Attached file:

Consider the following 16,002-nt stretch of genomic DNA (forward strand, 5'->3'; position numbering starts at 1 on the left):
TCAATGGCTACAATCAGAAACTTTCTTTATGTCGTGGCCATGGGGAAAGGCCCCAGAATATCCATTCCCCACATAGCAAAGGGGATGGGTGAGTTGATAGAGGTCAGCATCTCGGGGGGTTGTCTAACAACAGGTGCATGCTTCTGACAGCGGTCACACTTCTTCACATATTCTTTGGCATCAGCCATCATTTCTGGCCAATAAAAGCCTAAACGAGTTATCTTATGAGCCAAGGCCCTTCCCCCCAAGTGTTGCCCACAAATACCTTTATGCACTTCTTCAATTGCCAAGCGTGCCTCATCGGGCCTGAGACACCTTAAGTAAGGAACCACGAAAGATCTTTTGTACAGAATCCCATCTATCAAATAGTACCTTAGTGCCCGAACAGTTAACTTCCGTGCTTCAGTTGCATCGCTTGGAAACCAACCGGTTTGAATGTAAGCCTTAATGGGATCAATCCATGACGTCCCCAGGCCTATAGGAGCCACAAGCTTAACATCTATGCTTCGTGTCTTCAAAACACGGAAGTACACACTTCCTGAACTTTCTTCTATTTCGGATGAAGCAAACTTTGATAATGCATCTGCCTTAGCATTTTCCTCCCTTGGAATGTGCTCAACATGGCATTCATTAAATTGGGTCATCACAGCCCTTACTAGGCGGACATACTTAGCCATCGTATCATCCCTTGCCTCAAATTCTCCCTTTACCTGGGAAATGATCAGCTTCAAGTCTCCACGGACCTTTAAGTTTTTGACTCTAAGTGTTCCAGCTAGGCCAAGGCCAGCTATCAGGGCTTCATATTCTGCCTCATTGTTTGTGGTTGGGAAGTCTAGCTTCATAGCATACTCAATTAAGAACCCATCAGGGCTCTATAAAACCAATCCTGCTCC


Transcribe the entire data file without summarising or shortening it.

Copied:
Consider the following 16,002-nt stretch of genomic DNA (forward strand, 5'->3'; position numbering starts at 1 on the left):
TCAATGGCTACAATCAGAAACTTTCTTTATGTCGTGGCCATGGGGAAAGGCCCCAGAATATCCATTCCCCACATAGCAAAGGGGATGGGTGAGTTGATAGAGGTCAGCATCTCGGGGGGTTGTCTAACAACAGGTGCATGCTTCTGACAGCGGTCACACTTCTTCACATATTCTTTGGCATCAGCCATCATTTCTGGCCAATAAAAGCCTAAACGAGTTATCTTATGAGCCAAGGCCCTTCCCCCCAAGTGTTGCCCACAAATACCTTTATGCACTTCTTCAATTGCCAAGCGTGCCTCATCGGGCCTGAGACACCTTAAGTAAGGAACCACGAAAGATCTTTTGTACAGAATCCCATCTATCAAATAGTACCTTAGTGCCCGAACAGTTAACTTCCGTGCTTCAGTTGCATCGCTTGGAAACCAACCGGTTTGAATGTAAGCCTTAATGGGATCAATCCATGACGTCCCCAGGCCTATAGGAGCCACAAGCTTAACATCTATGCTTCGTGTCTTCAAAACACGGAAGTACACACTTCCTGAACTTTCTTCTATTTCGGATGAAGCAAACTTTGATAATGCATCTGCCTTAGCATTTTCCTCCCTTGGAATGTGCTCAACATGGCATTCATTAAATTGGGTCATCACAGCCCTTACTAGGCGGACATACTTAGCCATCGTATCATCCCTTGCCTCAAATTCTCCCTTTACCTGGGAAATGATCAGCTTCAAGTCTCCACGGACCTTTAAGTTTTTGACTCTAAGTGTTCCAGCTAGGCCAAGGCCAGCTATCAGGGCTTCATATTCTGCCTCATTGTTTGTGGTTGGGAAGTCTAGCTTCATAGCATACTCAATTAAGAACCCATCAGGGCTCTATAAAACCAATCCTGCTCC